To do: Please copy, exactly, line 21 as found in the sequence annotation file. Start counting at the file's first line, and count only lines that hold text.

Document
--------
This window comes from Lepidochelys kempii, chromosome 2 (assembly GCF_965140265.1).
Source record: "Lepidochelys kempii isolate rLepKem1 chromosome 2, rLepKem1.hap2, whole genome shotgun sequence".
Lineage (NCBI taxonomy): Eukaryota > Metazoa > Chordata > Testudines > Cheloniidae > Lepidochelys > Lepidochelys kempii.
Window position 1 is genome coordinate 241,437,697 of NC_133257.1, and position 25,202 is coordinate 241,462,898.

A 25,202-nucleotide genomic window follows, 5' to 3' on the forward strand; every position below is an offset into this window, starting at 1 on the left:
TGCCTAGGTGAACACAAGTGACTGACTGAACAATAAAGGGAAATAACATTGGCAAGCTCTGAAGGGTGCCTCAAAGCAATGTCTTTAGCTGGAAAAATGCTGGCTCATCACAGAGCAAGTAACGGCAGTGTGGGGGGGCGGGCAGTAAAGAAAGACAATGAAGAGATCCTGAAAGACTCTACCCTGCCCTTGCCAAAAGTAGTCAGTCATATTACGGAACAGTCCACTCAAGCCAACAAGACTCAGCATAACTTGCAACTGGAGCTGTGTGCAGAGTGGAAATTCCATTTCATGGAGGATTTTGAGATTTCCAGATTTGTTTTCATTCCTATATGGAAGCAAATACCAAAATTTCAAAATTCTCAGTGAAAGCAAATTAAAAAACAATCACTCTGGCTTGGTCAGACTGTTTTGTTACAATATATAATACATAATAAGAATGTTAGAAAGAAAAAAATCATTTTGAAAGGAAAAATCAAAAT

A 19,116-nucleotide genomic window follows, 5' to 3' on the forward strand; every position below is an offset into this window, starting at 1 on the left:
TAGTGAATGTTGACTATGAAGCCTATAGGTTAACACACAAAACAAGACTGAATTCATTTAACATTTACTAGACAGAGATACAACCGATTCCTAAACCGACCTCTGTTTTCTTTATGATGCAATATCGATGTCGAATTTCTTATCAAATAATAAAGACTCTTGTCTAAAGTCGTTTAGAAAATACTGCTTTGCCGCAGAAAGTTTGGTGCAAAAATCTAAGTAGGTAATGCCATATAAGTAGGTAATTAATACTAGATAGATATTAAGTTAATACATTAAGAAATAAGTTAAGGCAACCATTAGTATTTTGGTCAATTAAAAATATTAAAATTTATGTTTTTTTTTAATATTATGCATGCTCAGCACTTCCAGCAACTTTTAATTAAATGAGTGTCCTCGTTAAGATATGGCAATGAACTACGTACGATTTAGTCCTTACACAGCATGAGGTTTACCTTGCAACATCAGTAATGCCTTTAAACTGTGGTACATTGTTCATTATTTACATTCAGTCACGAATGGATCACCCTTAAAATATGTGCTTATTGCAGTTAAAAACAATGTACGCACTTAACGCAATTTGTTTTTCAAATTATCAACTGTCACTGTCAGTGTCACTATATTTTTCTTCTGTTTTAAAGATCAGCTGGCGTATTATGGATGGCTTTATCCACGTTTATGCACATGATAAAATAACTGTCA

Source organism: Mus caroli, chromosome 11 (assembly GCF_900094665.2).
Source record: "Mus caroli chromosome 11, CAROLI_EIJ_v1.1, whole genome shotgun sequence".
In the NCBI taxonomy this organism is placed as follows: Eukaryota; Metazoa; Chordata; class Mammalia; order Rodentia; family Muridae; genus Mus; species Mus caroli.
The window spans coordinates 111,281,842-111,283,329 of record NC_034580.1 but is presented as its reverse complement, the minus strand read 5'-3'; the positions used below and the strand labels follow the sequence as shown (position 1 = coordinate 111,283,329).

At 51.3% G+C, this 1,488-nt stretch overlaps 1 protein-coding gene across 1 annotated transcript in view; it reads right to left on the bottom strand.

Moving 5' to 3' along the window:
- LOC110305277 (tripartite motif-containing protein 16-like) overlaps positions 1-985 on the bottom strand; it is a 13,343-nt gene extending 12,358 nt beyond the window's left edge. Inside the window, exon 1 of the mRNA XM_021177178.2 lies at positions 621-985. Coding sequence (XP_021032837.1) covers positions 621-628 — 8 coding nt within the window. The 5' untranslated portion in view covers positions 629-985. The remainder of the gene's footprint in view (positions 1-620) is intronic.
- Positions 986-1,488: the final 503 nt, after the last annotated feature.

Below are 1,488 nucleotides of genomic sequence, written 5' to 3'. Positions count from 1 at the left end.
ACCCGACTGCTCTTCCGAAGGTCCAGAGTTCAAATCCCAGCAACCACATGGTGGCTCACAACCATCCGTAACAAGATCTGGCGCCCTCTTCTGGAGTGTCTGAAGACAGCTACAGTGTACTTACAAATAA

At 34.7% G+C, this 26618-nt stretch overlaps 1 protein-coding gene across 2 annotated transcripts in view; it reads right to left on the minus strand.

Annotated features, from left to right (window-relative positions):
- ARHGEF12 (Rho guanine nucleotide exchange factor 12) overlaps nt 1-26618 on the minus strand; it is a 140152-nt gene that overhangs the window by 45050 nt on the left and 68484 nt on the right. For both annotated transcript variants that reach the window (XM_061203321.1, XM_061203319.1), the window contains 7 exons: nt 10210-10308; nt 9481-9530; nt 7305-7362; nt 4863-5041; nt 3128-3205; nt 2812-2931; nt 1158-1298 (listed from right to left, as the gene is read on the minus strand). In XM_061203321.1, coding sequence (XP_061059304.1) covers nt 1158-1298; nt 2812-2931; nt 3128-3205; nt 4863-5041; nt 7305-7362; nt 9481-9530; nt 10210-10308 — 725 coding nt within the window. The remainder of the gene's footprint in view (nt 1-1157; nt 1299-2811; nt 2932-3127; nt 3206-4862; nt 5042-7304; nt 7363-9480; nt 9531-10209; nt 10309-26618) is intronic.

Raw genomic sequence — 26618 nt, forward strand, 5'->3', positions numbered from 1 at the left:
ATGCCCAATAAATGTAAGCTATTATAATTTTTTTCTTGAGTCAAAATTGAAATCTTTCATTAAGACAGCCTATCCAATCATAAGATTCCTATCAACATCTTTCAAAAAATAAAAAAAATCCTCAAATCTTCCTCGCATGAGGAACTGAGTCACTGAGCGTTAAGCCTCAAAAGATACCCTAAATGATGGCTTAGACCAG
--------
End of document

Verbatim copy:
- ARHGEF12 (Rho guanine nucleotide exchange factor 12) overlaps nt 1-26618 on the minus strand; it is a 140152-nt gene that overhangs the window by 45050 nt on the left and 68484 nt on the right. For both annotated transcript variants that reach the window (XM_061203321.1, XM_061203319.1), the window contains 7 exons: nt 10210-10308; nt 9481-9530; nt 7305-7362; nt 4863-5041; nt 3128-3205; nt 2812-2931; nt 1158-1298 (listed from right to left, as the gene is read on the minus strand). In XM_061203321.1, coding sequence (XP_061059304.1) covers nt 1158-1298; nt 2812-2931; nt 3128-3205; nt 4863-5041; nt 7305-7362; nt 9481-9530; nt 10210-10308 — 725 coding nt within the window. The remainder of the gene's footprint in view (nt 1-1157; nt 1299-2811; nt 2932-3127; nt 3206-4862; nt 5042-7304; nt 7363-9480; nt 9531-10209; nt 10309-26618) is intronic.